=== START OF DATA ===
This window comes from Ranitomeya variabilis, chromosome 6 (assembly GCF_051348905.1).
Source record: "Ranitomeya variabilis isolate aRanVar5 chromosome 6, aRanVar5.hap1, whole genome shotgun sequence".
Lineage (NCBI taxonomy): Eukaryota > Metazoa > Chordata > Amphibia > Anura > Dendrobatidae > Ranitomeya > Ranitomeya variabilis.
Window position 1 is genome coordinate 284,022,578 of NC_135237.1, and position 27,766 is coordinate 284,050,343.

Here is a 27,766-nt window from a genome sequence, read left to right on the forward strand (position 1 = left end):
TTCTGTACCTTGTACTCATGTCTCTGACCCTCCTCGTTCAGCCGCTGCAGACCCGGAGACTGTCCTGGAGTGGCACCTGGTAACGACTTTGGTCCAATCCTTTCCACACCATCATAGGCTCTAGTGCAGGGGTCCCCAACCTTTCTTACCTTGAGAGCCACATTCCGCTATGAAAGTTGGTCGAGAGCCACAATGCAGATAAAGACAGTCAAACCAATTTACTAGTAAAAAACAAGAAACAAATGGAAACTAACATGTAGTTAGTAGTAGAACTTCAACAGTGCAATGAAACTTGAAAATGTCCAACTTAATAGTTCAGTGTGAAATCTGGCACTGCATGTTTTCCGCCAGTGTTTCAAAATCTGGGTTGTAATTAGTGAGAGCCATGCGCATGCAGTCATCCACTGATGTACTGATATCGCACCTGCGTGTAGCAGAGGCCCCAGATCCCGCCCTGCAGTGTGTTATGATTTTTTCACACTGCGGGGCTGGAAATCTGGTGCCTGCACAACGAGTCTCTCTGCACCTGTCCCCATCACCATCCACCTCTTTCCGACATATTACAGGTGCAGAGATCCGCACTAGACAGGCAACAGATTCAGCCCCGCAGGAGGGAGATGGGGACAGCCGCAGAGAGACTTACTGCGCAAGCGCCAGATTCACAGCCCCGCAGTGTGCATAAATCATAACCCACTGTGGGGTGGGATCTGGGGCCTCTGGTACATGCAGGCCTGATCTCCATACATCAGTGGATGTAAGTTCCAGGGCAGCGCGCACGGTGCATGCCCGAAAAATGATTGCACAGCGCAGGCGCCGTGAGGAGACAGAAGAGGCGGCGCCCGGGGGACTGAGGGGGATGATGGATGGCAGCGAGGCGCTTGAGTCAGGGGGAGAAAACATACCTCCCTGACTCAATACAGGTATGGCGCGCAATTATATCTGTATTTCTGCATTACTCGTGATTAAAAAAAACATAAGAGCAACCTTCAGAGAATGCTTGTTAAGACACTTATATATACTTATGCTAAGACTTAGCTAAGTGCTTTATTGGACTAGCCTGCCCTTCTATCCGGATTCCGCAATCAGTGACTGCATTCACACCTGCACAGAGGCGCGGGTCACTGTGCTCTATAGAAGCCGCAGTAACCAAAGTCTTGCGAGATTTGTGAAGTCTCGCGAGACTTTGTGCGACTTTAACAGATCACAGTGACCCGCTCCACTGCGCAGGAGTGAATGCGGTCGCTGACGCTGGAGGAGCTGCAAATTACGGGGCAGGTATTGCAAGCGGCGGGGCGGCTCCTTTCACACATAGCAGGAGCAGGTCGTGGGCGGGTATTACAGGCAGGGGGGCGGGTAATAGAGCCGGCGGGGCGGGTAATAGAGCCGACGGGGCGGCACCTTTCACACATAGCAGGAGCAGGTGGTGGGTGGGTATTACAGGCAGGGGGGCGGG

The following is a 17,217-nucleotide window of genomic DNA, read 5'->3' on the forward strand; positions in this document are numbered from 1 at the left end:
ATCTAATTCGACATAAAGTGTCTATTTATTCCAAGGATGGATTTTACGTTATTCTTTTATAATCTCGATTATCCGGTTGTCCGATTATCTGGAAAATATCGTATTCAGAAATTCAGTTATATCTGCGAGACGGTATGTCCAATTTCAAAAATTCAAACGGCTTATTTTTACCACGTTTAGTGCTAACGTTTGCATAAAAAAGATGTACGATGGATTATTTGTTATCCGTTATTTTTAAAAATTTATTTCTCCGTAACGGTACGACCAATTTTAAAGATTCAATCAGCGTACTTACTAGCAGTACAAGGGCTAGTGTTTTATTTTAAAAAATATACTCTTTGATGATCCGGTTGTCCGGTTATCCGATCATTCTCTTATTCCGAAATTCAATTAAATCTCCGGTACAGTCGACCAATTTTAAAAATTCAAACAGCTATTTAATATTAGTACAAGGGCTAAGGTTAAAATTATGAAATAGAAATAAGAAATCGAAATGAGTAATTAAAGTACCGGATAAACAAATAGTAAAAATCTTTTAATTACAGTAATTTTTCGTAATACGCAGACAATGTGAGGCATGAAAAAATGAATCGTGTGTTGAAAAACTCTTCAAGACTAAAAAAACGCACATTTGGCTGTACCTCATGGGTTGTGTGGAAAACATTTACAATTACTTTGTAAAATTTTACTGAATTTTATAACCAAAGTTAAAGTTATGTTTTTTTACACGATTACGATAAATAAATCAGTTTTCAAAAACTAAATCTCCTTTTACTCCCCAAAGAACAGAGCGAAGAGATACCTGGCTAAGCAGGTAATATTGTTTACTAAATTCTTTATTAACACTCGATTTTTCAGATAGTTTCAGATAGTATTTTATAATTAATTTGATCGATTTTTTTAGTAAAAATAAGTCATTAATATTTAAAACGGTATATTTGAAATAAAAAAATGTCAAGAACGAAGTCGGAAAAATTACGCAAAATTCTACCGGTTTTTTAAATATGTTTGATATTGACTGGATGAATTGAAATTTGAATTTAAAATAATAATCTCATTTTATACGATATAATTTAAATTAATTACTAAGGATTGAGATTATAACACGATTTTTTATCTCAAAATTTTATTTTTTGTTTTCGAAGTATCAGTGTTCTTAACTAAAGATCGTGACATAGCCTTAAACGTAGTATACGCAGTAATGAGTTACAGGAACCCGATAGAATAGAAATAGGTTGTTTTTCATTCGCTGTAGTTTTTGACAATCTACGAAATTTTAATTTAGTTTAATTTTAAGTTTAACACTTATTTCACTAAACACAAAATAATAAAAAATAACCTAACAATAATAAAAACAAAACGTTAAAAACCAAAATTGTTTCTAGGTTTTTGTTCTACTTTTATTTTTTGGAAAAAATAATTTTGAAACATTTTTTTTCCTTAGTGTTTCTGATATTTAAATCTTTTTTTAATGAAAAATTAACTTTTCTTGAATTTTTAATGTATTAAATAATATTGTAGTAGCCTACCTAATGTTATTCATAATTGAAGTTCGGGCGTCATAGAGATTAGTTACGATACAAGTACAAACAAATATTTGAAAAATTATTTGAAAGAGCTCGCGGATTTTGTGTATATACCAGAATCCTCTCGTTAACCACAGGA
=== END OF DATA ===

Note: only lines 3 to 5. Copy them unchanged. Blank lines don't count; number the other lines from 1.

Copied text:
Lineage (NCBI taxonomy): Eukaryota > Metazoa > Chordata > Amphibia > Anura > Dendrobatidae > Ranitomeya > Ranitomeya variabilis.
Window position 1 is genome coordinate 284,022,578 of NC_135237.1, and position 27,766 is coordinate 284,050,343.

Here is a 27,766-nt window from a genome sequence, read left to right on the forward strand (position 1 = left end):